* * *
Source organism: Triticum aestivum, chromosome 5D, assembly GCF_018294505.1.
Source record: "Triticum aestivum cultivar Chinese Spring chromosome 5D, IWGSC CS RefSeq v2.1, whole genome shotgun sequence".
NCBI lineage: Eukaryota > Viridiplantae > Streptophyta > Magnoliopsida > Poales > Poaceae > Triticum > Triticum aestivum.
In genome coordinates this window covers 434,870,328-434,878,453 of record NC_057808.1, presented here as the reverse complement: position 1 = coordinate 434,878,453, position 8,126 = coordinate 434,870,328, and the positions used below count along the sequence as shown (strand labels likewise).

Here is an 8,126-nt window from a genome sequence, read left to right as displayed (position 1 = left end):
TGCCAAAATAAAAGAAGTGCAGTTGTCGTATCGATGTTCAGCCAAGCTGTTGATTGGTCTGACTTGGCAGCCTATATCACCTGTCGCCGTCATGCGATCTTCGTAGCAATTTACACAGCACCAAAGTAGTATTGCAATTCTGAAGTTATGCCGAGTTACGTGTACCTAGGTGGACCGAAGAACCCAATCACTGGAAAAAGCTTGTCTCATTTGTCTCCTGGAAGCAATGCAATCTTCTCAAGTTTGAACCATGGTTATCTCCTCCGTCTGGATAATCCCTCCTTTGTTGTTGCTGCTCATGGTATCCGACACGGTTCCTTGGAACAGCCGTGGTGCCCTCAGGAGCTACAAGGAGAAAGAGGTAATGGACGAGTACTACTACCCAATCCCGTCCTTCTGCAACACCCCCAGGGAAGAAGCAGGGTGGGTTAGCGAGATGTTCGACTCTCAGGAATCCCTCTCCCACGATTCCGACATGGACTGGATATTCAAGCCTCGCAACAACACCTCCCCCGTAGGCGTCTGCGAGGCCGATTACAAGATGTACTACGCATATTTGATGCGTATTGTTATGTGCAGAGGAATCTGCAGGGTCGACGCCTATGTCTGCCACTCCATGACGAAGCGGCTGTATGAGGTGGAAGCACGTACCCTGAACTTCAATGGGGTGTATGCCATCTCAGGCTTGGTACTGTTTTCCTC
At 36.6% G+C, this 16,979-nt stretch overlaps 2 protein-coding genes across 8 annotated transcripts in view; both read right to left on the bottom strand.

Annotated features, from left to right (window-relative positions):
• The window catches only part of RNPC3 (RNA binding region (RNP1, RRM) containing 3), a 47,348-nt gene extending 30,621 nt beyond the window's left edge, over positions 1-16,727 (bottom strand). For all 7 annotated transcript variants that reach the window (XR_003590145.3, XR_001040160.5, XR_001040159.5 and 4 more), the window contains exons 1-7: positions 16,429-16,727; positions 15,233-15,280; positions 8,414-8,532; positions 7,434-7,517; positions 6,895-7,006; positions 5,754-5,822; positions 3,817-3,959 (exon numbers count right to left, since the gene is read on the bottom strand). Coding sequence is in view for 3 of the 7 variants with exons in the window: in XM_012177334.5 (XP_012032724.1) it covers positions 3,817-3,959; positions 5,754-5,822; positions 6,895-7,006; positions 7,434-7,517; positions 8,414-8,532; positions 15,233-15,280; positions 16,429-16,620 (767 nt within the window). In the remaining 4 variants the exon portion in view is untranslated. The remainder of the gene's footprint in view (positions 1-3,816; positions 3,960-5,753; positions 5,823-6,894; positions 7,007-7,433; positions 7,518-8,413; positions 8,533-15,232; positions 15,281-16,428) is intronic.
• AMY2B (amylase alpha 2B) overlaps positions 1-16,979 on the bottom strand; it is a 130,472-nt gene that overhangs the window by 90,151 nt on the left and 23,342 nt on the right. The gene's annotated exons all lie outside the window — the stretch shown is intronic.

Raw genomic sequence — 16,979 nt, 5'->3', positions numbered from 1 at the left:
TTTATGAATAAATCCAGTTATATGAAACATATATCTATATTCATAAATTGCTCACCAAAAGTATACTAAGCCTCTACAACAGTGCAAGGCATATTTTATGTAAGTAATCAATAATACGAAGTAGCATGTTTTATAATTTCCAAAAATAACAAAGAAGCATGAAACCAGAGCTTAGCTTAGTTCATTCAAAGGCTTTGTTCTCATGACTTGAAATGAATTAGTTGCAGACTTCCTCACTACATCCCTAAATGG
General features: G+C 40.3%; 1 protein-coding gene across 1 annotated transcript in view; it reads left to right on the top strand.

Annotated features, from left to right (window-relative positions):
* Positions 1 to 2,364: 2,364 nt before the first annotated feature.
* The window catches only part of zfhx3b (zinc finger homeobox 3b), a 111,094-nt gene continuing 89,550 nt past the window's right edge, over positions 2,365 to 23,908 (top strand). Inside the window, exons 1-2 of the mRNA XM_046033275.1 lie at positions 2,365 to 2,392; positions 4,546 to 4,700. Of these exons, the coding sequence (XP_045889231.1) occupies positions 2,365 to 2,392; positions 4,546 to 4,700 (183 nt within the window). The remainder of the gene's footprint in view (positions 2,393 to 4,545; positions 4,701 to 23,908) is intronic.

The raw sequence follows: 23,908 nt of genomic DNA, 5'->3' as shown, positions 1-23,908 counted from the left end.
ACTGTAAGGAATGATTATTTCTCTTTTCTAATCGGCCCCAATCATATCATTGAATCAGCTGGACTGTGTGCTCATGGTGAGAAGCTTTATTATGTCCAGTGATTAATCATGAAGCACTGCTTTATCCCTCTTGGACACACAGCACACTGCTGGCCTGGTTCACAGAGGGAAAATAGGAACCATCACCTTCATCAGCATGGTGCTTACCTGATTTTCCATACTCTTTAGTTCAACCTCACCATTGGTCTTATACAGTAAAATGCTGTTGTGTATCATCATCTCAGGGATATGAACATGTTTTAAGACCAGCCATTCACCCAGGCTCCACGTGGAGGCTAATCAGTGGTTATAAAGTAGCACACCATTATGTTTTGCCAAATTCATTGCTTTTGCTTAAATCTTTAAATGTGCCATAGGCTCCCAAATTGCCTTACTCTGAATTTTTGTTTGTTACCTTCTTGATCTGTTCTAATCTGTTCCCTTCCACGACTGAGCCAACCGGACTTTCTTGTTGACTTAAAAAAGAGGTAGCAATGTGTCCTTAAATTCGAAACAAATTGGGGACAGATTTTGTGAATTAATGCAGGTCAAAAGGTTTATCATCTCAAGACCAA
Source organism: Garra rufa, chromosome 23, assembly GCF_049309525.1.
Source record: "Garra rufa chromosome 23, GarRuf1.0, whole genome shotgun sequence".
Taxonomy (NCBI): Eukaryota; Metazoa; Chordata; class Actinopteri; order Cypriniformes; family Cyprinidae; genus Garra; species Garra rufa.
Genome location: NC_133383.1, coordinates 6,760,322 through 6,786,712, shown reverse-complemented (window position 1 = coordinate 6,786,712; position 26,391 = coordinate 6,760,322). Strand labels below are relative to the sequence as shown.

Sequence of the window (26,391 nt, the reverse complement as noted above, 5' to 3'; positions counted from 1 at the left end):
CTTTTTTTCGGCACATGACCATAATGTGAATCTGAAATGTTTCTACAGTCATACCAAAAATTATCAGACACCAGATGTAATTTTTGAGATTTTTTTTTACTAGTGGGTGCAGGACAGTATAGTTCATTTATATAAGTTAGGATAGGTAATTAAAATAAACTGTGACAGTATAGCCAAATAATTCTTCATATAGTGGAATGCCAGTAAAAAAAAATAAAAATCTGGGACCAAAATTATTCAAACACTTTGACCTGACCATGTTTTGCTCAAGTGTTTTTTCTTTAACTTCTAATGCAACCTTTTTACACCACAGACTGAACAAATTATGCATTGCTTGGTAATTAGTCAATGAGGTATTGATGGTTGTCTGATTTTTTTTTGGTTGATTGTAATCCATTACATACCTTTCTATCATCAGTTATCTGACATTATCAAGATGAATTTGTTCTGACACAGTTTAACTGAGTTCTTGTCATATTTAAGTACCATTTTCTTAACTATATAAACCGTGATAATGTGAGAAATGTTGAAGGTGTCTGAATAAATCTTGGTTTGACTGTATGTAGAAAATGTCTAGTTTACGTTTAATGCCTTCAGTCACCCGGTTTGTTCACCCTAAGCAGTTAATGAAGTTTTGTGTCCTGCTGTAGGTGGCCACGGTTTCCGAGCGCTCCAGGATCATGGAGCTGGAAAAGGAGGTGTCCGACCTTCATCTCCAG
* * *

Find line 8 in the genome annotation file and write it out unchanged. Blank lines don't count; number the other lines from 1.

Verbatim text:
Annotated features, from left to right (window-relative positions):